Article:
Facing limited funding, Antioch-area officials say they may need to delay and scale back work planned for the next phase of the Tim Osmond Sports Complex.
Antioch Township Supervisor Steve Smouse said he expects the township may spend $150,000 this year to complete the softball and soccer fields under the project's second phase, which began last spring.
However, plans to connect water and sewer systems, add parking and a second restroom and storage building near the baseball field will be delayed until next year due to lack of state grant funds.
Another $200,000 would be needed to continue all the work as planned this year, Smouse said.
Work began in 2007 to develop the 80-acre facility off Depot Street at a cost of $600,000 to $700,000. Two football fields were constructed, as well as restrooms adjacent to the fields, a baseball field, disc golf course and parking lot. The township paid $250,000 to complete the work last year.
The project has benefitted from money and work donated by several sports organizations. In addition to raising $68,000, the groups constructed the building next to the football field and a scoreboard and helped install bleachers.
The project was to be funded through two $100,000 state grants acquired by the village and township. An Open Space Lands Acquisition and Development grant totaling $308,000 also was obtained.
However, Antioch has received none of the grant funds, said Smouse, who added they must pay for the project and will be reimbursed with the grant money. He said local officials have been assured they'll receive the grant money at some time.
If Antioch does not receive the grants within the third year, Smouse said, they may need to alter original plans to include a sewer system and instead look to a less costly septic system.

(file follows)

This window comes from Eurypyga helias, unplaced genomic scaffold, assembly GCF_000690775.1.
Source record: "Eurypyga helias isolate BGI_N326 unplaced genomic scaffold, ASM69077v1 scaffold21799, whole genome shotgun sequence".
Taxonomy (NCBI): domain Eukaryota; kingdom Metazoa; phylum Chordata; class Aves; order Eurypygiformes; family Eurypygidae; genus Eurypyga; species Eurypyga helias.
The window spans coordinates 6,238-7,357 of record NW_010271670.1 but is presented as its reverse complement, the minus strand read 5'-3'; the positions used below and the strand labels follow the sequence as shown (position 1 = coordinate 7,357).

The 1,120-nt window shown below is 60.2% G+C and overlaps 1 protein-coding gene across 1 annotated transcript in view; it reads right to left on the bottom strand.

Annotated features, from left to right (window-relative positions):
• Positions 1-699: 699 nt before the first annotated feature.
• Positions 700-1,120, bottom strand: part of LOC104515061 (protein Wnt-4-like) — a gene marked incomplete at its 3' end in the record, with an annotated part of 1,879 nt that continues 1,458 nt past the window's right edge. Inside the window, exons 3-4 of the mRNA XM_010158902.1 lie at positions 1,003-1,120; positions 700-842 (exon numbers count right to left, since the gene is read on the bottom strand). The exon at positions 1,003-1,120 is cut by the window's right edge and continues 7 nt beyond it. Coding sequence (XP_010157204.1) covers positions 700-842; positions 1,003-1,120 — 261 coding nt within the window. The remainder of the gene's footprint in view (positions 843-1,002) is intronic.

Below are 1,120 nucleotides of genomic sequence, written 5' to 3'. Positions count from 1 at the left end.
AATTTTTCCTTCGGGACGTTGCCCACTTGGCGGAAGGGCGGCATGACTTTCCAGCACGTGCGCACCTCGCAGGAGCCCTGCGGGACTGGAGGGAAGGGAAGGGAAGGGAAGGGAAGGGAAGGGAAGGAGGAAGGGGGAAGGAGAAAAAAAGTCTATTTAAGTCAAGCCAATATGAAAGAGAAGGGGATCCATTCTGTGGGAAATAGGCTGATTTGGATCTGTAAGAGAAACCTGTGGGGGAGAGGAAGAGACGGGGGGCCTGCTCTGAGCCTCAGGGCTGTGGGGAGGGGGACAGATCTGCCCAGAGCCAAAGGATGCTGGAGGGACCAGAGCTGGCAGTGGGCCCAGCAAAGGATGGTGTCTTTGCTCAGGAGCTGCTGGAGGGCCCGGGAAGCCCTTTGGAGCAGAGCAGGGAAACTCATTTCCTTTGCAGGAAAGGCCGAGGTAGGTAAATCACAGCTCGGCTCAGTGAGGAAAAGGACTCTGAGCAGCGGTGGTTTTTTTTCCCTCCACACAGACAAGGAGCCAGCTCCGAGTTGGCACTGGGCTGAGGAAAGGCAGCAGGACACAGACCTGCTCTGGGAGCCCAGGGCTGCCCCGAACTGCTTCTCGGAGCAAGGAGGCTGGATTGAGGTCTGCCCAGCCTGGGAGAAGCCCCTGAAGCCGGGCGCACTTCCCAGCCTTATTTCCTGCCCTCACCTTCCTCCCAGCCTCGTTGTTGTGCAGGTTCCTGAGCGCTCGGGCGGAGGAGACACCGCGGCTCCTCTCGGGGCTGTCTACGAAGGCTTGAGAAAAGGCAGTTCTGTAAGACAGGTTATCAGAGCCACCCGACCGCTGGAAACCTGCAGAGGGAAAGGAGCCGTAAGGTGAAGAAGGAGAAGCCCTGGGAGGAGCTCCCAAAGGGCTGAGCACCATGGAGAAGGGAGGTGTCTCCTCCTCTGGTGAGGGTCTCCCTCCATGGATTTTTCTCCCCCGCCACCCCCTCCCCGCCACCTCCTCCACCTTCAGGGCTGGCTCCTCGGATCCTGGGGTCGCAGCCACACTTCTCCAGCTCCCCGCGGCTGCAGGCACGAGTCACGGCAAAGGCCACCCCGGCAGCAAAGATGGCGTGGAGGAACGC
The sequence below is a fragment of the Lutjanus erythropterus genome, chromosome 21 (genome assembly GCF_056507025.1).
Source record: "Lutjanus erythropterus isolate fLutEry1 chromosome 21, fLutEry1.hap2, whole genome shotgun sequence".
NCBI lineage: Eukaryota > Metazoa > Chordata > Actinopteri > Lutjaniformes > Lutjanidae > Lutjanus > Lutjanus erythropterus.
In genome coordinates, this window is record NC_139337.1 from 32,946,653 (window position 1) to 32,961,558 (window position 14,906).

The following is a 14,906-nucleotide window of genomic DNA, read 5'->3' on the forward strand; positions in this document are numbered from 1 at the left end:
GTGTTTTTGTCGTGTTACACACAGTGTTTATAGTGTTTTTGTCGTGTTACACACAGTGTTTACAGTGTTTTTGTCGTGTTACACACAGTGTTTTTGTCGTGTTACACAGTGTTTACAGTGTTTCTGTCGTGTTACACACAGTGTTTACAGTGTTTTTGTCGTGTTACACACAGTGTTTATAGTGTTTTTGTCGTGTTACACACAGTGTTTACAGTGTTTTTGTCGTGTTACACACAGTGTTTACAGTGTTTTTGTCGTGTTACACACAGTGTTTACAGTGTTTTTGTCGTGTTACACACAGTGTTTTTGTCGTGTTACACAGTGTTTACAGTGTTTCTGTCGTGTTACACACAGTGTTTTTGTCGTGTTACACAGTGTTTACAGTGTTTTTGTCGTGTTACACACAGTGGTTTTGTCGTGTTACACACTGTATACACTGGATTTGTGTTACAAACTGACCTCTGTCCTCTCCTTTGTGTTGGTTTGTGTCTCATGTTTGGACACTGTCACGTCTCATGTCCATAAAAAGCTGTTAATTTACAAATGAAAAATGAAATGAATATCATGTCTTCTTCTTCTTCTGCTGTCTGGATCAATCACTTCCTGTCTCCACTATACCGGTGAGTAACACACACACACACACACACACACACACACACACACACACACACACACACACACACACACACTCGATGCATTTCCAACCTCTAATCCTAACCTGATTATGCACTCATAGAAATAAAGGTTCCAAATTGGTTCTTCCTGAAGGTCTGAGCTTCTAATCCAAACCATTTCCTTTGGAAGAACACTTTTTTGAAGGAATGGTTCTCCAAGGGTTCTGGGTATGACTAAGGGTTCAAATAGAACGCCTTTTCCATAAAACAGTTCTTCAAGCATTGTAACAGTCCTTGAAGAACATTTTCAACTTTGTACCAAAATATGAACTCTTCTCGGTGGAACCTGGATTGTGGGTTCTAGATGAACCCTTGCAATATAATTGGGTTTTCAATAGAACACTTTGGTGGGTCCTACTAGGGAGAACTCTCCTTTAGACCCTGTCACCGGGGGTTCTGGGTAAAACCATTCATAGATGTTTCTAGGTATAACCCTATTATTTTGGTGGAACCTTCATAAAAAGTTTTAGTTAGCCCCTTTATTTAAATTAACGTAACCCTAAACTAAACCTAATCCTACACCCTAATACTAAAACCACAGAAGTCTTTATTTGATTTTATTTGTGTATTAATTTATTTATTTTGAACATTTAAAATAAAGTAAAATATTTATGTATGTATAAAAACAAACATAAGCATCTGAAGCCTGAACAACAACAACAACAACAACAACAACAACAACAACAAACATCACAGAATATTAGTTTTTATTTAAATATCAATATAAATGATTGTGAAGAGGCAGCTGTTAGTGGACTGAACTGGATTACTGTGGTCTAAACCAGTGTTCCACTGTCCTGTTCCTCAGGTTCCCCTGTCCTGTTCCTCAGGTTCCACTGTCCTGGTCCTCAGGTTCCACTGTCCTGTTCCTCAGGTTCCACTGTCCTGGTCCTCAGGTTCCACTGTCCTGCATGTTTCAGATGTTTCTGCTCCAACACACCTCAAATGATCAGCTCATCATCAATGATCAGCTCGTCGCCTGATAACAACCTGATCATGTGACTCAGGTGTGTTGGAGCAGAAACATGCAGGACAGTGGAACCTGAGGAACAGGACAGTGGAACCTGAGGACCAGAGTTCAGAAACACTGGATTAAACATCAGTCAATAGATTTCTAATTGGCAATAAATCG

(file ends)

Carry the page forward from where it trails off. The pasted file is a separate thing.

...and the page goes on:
Village Trustee Dennis Crosby said he would like to explore any hurdles of using a septic system.
"If we think there is a way to do that less expensively and we can do that in line with everything else, that will leave money for something else," Crosby said.
Limited parking also remains an issue at the complex, which is used by Viking Football, Antioch Youth Local League and Antioch American Youth Soccer Organization. Smouse said the current lot holds 140 cars. There are plans to extend it to the east, adding 70 spaces.
Mike Kudla, Antioch's director of recreation, said meetings will be planned with the organizations to determine a weekend schedule and who will run programs at the complex.
"If we can't park the cars, we can't run all programs," he said. "Something is going to have to give until we have a long-term parking solution."
Smouse said officials hope to complete the complex in three years, but must be fiscally responsible.
"We are dedicated to making this happen, but it will be at a slower pace than we originally thought because I don't like to spend money I don't have," he said. "That's why we stay in the black but we want to continue with this."